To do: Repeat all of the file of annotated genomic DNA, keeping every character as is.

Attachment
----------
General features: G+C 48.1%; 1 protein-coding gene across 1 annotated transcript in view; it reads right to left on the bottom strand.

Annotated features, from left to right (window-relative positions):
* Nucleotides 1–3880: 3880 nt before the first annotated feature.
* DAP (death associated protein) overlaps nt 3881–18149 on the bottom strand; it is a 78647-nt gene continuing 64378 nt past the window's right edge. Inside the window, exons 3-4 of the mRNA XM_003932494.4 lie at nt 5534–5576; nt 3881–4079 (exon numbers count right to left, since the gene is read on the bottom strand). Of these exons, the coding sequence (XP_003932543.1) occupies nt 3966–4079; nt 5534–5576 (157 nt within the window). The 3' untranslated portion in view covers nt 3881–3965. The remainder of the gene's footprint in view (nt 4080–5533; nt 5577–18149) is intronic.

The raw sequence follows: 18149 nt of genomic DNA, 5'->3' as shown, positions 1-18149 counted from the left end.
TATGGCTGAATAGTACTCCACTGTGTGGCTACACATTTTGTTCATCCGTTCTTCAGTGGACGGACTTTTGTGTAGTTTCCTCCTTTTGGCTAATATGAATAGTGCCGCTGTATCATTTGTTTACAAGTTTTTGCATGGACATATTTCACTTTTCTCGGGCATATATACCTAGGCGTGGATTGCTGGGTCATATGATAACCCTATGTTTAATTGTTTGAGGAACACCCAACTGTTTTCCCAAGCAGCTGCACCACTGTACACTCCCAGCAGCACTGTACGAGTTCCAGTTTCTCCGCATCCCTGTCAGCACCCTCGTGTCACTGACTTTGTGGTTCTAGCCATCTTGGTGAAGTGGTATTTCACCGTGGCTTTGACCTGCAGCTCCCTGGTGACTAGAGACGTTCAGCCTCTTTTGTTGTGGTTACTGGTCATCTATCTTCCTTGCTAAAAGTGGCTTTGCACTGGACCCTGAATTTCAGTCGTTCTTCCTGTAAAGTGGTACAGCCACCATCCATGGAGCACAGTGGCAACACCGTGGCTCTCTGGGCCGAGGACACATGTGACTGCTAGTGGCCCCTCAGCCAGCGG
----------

General features: G+C 48.1%; 1 protein-coding gene across 1 annotated transcript in view; it reads right to left on the bottom strand.

Annotated features, from left to right (window-relative positions):
* Nucleotides 1–3880: 3880 nt before the first annotated feature.
* DAP (death associated protein) overlaps nt 3881–18149 on the bottom strand; it is a 78647-nt gene continuing 64378 nt past the window's right edge. Inside the window, exons 3-4 of the mRNA XM_003932494.4 lie at nt 5534–5576; nt 3881–4079 (exon numbers count right to left, since the gene is read on the bottom strand). Of these exons, the coding sequence (XP_003932543.1) occupies nt 3966–4079; nt 5534–5576 (157 nt within the window). The 3' untranslated portion in view covers nt 3881–3965. The remainder of the gene's footprint in view (nt 4080–5533; nt 5577–18149) is intronic.

The raw sequence follows: 18149 nt of genomic DNA, 5'->3' as shown, positions 1-18149 counted from the left end.
TATGGCTGAATAGTACTCCACTGTGTGGCTACACATTTTGTTCATCCGTTCTTCAGTGGACGGACTTTTGTGTAGTTTCCTCCTTTTGGCTAATATGAATAGTGCCGCTGTATCATTTGTTTACAAGTTTTTGCATGGACATATTTCACTTTTCTCGGGCATATATACCTAGGCGTGGATTGCTGGGTCATATGATAACCCTATGTTTAATTGTTTGAGGAACACCCAACTGTTTTCCCAAGCAGCTGCACCACTGTACACTCCCAGCAGCACTGTACGAGTTCCAGTTTCTCCGCATCCCTGTCAGCACCCTCGTGTCACTGACTTTGTGGTTCTAGCCATCTTGGTGAAGTGGTATTTCACCGTGGCTTTGACCTGCAGCTCCCTGGTGACTAGAGACGTTCAGCCTCTTTTGTTGTGGTTACTGGTCATCTATCTTCCTTGCTAAAAGTGGCTTTGCACTGGACCCTGAATTTCAGTCGTTCTTCCTGTAAAGTGGTACAGCCACCATCCATGGAGCACAGTGGCAACACCGTGGCTCTCTGGGCCGAGGACACATGTGACTGCTAGTGGCCCCTCAGCCAGCGG